US Senator Ted Cruz on Wednesday (26 October) suggested that there was a "precedent" of keeping the ninth Supreme Court seat vacant.
The Texas senator's comments appeared to indicate that Senate Republicans will continue to block nominee Merrick Garland or any other nominee if Democrat Hillary Clinton wins the election.
"You know, I think there will be plenty of time for debate on that issue," Cruz told reporters in Colorado when asked if a GOP-controlled Senate should hold votes on President Clinton's nominees.
"There is certainly long historical precedent for a Supreme Court with fewer justices. I would note, just recently, that Justice Breyer observed that the vacancy is not impacting the ability of the court to do its job. That's a debate that we are going to have."
According to The Washington Post, Cruz's comments are at odds with members of the Senate Judiciary Committee, including the chairman, Senator Charles Grassley of Iowa.
"If that new president happens to be Hillary, we can't just simply stonewall," Grassley said.
Cruz is the second Republican, however, to suggest Senate Republicans will block any Democratic nominee to fill the vacancy left by Justice Antonin Scalia's death.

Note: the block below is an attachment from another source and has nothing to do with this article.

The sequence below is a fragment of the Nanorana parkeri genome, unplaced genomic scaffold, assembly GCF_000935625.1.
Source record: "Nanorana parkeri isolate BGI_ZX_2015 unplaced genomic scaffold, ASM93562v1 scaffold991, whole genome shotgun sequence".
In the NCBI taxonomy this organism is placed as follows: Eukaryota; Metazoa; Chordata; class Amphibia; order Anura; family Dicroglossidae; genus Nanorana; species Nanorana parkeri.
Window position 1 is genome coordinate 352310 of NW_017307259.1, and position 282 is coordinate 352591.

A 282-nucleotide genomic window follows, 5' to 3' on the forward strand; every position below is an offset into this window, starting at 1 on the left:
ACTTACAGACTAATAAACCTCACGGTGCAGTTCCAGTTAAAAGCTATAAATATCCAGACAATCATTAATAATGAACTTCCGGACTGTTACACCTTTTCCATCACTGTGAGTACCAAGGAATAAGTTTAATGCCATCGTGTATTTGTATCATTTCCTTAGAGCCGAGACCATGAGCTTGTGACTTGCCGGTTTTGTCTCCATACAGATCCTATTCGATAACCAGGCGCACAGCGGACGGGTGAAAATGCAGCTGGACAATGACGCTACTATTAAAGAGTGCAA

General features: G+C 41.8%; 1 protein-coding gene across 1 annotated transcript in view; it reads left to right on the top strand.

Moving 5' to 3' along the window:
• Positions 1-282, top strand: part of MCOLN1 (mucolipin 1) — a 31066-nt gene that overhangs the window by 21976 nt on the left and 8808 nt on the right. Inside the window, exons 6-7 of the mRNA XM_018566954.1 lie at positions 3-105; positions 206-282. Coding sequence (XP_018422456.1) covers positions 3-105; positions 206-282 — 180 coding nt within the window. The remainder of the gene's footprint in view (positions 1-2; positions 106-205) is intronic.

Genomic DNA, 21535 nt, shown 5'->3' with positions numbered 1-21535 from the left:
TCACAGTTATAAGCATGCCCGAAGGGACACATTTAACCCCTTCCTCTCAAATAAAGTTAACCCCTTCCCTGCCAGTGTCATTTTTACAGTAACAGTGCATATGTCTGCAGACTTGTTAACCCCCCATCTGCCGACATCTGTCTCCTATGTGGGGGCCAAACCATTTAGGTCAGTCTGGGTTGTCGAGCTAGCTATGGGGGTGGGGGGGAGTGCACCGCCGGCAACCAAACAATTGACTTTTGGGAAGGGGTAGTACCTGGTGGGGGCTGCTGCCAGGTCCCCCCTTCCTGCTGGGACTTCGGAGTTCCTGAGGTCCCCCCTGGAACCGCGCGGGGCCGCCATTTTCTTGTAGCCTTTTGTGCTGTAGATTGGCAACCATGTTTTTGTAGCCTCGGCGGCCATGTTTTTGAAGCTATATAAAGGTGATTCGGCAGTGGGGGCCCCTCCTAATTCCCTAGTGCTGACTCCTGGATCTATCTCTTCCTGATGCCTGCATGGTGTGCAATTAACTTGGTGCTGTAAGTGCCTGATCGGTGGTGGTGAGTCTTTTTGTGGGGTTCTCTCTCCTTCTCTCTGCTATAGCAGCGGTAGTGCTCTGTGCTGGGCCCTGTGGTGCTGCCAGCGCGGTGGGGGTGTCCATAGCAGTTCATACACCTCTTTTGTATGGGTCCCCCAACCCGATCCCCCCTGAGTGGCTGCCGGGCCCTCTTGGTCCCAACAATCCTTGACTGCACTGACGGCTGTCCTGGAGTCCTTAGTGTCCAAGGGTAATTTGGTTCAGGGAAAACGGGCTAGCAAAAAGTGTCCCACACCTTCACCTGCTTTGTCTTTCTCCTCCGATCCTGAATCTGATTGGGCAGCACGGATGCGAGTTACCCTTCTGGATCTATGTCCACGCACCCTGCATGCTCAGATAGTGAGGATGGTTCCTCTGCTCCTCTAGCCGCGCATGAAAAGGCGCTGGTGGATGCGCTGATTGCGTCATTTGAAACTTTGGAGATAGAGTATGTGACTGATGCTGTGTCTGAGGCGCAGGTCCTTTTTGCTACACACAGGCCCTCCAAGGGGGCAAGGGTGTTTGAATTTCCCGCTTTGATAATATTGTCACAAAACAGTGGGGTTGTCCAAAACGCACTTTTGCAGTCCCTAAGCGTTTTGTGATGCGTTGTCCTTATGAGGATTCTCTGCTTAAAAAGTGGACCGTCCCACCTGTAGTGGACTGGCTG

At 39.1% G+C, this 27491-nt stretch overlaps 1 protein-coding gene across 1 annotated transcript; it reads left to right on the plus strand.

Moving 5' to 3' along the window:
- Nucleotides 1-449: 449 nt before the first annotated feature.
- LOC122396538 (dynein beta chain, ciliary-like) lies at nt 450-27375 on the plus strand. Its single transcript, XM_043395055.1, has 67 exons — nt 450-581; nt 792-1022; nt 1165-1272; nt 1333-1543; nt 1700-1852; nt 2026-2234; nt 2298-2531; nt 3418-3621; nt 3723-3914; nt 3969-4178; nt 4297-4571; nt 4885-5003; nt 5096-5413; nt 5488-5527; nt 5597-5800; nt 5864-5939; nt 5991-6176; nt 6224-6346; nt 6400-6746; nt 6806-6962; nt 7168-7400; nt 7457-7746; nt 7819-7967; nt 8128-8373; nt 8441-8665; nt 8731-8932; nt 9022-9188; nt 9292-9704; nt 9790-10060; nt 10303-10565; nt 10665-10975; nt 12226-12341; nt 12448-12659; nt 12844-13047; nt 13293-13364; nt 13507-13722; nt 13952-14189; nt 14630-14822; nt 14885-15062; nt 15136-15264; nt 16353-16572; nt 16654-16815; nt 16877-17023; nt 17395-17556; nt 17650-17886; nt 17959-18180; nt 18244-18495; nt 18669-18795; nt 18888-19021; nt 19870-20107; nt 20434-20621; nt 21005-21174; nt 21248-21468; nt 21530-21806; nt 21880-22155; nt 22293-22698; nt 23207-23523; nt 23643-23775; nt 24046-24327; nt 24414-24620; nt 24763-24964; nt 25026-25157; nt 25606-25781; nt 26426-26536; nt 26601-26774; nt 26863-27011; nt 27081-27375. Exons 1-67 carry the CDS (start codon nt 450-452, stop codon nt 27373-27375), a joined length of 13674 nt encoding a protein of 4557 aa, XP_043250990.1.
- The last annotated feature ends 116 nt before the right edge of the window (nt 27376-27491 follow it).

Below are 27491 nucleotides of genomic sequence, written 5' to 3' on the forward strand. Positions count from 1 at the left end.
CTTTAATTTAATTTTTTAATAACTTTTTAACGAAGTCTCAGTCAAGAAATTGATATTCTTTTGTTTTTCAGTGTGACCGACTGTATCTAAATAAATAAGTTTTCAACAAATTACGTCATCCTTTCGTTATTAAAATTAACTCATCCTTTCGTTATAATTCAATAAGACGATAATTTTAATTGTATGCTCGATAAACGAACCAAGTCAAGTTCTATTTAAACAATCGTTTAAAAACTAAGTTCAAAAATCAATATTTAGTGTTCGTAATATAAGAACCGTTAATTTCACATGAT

Earlier in October, Arizona Senator John McCain made a similar suggestion during a radio show in Philadelphia, Pennsylvania.
A spokeswoman for McCain later walked back from the remarks, saying the Arizona Republican would still judge nominees based on their records and not on their politics.
"Senator McCain will, of course, thoroughly examine the record of any Supreme Court nominee put before the Senate and vote for or against that individual based on their qualifications as he has done throughout his career," spokeswoman Rachael Dean said.
The Associated Press noted that President Obama nominated Garland in March of this year, but Senate Republicans argued the next president should be the one to fill the vacancy and decided against holding any hearings. If a liberal justice replaces Scalia, the Supreme Court would have a liberal majority for the first time since the 1970s.